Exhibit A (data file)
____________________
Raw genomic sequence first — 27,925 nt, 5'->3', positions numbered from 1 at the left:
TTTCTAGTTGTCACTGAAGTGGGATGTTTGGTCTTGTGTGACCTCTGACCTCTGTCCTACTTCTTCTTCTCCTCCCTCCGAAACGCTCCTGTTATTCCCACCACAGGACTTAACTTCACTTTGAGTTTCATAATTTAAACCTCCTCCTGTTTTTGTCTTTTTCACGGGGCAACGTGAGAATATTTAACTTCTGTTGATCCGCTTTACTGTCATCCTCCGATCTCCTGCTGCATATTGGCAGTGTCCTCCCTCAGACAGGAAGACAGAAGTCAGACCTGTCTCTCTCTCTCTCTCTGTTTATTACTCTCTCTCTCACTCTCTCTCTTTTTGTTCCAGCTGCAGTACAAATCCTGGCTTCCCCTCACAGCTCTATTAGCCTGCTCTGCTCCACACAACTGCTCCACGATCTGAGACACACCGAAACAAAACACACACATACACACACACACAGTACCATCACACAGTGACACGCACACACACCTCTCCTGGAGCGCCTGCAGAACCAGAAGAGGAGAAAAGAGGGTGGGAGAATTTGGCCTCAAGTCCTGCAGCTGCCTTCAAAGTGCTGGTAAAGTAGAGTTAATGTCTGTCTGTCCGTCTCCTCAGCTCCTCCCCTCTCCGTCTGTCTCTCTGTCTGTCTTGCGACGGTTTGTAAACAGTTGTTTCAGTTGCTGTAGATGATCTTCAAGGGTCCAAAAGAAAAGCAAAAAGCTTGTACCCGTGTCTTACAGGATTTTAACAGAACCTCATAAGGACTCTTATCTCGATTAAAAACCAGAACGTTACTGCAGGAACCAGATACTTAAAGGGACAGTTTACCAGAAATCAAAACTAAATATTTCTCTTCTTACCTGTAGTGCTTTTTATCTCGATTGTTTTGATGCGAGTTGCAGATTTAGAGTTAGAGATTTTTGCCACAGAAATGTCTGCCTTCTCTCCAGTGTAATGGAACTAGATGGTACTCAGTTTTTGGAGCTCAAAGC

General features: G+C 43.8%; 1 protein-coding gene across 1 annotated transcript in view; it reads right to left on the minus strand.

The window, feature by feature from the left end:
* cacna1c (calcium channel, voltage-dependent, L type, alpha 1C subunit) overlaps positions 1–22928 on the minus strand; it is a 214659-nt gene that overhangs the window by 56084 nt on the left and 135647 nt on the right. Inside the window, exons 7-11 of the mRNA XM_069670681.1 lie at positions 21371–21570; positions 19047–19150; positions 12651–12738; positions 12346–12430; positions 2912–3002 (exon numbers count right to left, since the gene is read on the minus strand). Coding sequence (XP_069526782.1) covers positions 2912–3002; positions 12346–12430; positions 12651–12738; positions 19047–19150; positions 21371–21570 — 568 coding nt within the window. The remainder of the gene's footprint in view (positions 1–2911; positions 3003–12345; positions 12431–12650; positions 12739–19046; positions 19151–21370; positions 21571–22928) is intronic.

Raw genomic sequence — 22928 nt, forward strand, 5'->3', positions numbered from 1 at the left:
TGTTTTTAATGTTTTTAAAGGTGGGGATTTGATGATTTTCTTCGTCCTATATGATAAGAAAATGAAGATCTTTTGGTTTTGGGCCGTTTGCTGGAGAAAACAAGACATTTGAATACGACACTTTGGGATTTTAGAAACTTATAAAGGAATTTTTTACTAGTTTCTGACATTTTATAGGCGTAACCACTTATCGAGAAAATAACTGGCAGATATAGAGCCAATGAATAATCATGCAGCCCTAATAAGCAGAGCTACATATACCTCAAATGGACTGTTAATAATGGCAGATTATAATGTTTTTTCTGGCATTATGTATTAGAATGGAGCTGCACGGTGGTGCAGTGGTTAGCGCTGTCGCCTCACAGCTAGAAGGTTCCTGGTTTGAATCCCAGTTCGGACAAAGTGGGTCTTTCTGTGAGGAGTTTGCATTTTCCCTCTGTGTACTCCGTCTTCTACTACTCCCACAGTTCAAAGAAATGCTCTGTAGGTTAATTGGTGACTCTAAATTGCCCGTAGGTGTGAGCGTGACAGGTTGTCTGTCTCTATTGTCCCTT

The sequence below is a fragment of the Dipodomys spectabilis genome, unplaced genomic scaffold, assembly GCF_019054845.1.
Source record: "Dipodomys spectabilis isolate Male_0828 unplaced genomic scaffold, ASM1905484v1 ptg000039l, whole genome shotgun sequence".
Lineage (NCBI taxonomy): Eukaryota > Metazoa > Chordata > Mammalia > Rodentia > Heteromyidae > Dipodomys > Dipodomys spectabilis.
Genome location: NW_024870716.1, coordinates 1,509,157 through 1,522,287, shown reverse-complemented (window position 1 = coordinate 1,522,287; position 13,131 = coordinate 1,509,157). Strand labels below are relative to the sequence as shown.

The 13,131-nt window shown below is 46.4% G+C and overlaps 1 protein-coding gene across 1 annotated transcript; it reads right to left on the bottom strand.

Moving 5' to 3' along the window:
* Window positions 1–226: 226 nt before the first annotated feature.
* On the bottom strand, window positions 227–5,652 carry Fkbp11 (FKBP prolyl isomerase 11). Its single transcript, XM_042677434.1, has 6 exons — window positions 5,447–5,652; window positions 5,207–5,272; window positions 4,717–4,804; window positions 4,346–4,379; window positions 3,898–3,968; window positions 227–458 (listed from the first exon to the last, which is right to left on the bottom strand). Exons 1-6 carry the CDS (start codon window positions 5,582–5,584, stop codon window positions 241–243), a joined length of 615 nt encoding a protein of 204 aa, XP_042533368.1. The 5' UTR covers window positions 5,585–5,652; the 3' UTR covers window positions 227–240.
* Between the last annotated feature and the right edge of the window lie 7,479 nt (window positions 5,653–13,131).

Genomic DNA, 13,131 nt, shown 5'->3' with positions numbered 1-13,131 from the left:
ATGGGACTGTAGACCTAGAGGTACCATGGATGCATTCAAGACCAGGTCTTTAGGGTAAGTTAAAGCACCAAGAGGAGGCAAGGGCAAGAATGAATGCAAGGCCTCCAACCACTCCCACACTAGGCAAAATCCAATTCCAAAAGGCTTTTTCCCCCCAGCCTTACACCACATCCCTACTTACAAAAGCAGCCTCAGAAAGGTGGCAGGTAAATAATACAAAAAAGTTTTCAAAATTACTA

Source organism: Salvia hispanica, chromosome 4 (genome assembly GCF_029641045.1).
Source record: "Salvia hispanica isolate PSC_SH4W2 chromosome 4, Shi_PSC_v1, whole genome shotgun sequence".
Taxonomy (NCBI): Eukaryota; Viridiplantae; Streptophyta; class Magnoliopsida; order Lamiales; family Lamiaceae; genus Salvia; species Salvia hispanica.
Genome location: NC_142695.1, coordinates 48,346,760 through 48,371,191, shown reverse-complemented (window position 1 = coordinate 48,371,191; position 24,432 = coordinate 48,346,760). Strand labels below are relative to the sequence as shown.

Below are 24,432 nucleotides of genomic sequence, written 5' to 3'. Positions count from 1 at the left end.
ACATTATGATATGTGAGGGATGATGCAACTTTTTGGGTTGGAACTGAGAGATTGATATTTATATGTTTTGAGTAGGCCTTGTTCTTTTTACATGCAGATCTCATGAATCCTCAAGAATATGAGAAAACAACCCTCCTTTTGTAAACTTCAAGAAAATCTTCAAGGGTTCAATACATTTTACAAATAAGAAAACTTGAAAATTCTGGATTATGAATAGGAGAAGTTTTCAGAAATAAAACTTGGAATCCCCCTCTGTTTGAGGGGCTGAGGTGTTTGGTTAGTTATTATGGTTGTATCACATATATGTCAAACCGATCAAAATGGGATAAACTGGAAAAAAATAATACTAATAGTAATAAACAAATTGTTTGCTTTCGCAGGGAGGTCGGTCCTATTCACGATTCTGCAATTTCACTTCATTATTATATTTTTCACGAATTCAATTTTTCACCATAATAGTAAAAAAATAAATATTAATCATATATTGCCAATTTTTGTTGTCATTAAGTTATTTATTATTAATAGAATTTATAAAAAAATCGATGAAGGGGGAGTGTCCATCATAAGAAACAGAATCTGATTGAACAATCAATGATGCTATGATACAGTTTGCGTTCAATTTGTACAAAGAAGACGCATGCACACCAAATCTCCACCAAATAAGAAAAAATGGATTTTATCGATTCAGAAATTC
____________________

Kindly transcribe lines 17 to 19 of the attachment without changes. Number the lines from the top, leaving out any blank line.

Genomic DNA, 13,131 nt, shown 5'->3' with positions numbered 1-13,131 from the left:
ATGGGACTGTAGACCTAGAGGTACCATGGATGCATTCAAGACCAGGTCTTTAGGGTAAGTTAAAGCACCAAGAGGAGGCAAGGGCAAGAATGAATGCAAGGCCTCCAACCACTCCCACACTAGGCAAAATCCAATTCCAAAAGGCTTTTTCCCCCCAGCCTTACACCACATCCCTACTTACAAAAGCAGCCTCAGAAAGGTGGCAGGTAAATAATACAAAAAAGTTTTCAAAATTACTA

Source organism: Salvia hispanica, chromosome 4 (genome assembly GCF_029641045.1).